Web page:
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Distinguish Present and Future Covenants in a Deed

A deed always conveys title to a grantee; that’s what makes it a deed. But a deed also often includes covenants, or warranties, about the title it conveys. These covenants promise the grantee that if the grantor’s deed can’t convey the described title to the grantee (whether in whole or in part), the grantor will pay damages to the grantee.

The covenants of seisin, of right to convey, and against encumbrances are called present covenants. The other three covenants — the covenants of quiet enjoyment, warranty, and further assurances — are called future covenants.

Breaching present and future covenants

The present covenants all promise that title defects don’t exist at the time that the grantor gives the deed to the grantee. The mere existence of a title defect breaches these covenants. That’s why they’re called present covenants, because they’re covenants about the present state of title.

The grantor doesn’t promise that title defects won’t arise in the future, of course — the grantor has no control over what happens with title to the property after he conveys it to the grantee. He promises only that such defects don’t exist at the moment that he hands the property over to the grantee.

That means that a present covenant is breached at the moment the deed conveys title, if ever. At that moment, either breaching title defects exist or they don’t.

The future covenants, on the other hand, promise that no one with a valid interest in the property will interfere with the grantee’s use of the property. So these are covenants about the future — promises that after delivery and acceptance of the deed, no such owner of a valid legal interest will come along and interfere (or in the case of the covenant of further assurances, that the grantor will comply if the grantee demands reasonable further assurances).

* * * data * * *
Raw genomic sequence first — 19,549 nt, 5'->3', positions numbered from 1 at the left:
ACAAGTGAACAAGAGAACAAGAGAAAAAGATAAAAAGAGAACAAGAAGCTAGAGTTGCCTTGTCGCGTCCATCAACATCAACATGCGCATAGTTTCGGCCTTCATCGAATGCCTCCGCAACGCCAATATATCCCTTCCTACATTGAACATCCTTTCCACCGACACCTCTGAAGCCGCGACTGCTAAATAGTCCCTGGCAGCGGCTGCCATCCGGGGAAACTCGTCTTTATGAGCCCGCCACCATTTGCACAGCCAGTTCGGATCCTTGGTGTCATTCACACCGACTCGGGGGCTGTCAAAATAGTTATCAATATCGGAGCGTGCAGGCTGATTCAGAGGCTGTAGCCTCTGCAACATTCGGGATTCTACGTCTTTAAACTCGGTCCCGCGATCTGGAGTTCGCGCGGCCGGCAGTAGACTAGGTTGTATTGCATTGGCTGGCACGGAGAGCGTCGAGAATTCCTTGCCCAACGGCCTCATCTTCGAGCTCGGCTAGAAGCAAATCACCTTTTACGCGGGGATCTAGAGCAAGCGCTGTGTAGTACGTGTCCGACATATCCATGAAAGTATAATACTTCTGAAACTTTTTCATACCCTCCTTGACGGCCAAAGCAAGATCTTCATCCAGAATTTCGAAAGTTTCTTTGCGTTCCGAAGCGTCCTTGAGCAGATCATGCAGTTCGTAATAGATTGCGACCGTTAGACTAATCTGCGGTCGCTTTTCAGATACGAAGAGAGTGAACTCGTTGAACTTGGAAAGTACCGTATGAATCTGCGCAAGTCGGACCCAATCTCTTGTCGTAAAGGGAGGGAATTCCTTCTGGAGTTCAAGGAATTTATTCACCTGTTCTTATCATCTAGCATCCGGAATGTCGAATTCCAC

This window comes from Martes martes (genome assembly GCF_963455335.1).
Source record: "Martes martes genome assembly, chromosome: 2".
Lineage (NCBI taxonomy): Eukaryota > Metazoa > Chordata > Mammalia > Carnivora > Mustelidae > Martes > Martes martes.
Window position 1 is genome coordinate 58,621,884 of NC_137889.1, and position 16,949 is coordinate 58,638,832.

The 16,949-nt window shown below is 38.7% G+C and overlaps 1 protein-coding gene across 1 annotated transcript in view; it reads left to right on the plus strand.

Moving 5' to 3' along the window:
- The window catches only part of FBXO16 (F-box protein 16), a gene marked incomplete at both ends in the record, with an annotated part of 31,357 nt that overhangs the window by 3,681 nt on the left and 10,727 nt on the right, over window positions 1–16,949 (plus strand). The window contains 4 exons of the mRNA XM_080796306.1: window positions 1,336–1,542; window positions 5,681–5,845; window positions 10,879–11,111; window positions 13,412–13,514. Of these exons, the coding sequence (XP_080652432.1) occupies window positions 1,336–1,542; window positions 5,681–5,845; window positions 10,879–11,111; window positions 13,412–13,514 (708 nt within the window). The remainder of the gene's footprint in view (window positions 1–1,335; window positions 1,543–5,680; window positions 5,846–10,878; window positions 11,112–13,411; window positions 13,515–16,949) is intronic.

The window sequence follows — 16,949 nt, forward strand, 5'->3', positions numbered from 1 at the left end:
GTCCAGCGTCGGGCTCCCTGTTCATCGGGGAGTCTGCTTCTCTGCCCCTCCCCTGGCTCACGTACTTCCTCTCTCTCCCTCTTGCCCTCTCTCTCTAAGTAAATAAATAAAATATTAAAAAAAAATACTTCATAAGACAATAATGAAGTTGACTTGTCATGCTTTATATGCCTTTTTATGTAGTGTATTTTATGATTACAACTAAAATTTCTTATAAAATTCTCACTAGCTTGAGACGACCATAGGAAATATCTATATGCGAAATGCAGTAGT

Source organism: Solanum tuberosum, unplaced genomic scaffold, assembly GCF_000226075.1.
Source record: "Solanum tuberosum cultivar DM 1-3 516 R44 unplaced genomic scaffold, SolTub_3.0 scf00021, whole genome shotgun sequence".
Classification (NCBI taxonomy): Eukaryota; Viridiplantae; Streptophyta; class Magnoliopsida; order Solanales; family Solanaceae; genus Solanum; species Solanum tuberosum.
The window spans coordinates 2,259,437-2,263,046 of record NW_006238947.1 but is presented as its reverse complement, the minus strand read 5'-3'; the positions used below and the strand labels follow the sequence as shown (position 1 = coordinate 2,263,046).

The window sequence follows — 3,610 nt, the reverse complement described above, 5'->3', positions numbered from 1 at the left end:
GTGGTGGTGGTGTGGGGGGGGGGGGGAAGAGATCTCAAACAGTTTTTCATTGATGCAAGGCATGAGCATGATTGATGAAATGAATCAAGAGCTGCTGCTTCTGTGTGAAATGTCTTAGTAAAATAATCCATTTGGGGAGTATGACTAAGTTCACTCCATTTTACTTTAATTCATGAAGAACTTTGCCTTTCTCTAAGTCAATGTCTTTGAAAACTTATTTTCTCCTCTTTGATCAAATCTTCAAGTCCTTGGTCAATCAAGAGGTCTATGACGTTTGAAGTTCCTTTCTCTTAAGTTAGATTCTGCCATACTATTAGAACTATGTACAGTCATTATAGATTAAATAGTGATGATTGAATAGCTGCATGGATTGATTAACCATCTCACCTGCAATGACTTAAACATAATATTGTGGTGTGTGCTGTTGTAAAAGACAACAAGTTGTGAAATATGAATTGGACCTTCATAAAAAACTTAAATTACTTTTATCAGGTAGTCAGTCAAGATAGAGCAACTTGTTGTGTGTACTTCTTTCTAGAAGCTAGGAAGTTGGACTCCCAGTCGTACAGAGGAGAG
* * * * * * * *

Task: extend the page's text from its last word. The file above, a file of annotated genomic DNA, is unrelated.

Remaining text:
Future covenants therefore are breached only when a valid interest holder interferes with the grantee’s use of the property. This kind of interference is commonly called an eviction, although it doesn’t mean that the grantee has to be kicked off the property.

Even if a grantee discovers a serious title defect, such as an easement that effectively prevents the grantee’s intended development and use of the land, the defect itself doesn’t breach the future covenants. They’re breached only when the owner of the easement asserts the interest in some way that interferes with the grantee’s use.

Here are some examples of circumstances that qualify as evictions:

  • The interest holder lawfully interferes with the grantee’s use and possession.

  • The interest holder constructively evicts the grantee by asserting his rights in the property somehow.

  • The grantee gives up possession to, or buys the rights of, a valid interest holder.

  • Some courts say that the grantee’s inability to perform her contract to sell good title to another is an eviction; others say it isn’t.

  • The grantee subsequently gives a warranty deed to someone else, and when the title defect emerges, the grantee pays damages for breach of her own deed covenants to the subsequent grantee.

  • The government holds a valid legal interest in the property. Normally the interest must be asserted somehow, but the government’s mere ownership of a legal interest in the land is considered a breach of the future covenants.

  • The grantor wrongfully interferes with the grantee’s use and possession. Wrongful interferences by third parties — interferences that aren’t the result of a valid interest in the property enforceable against the grantee — don’t breach the future covenants. But the grantor’s own wrongful interference does violate the covenants of warranty and quiet enjoyment.

Authorities often say that the future covenants are covenants against interference by “paramount” or “superior” titleholders. That doesn’t mean that the interference must come from someone who has a more substantial interest than the grantee. It simply means that the interference must come from someone who has an interest in the property that’s enforceable against the grantee.

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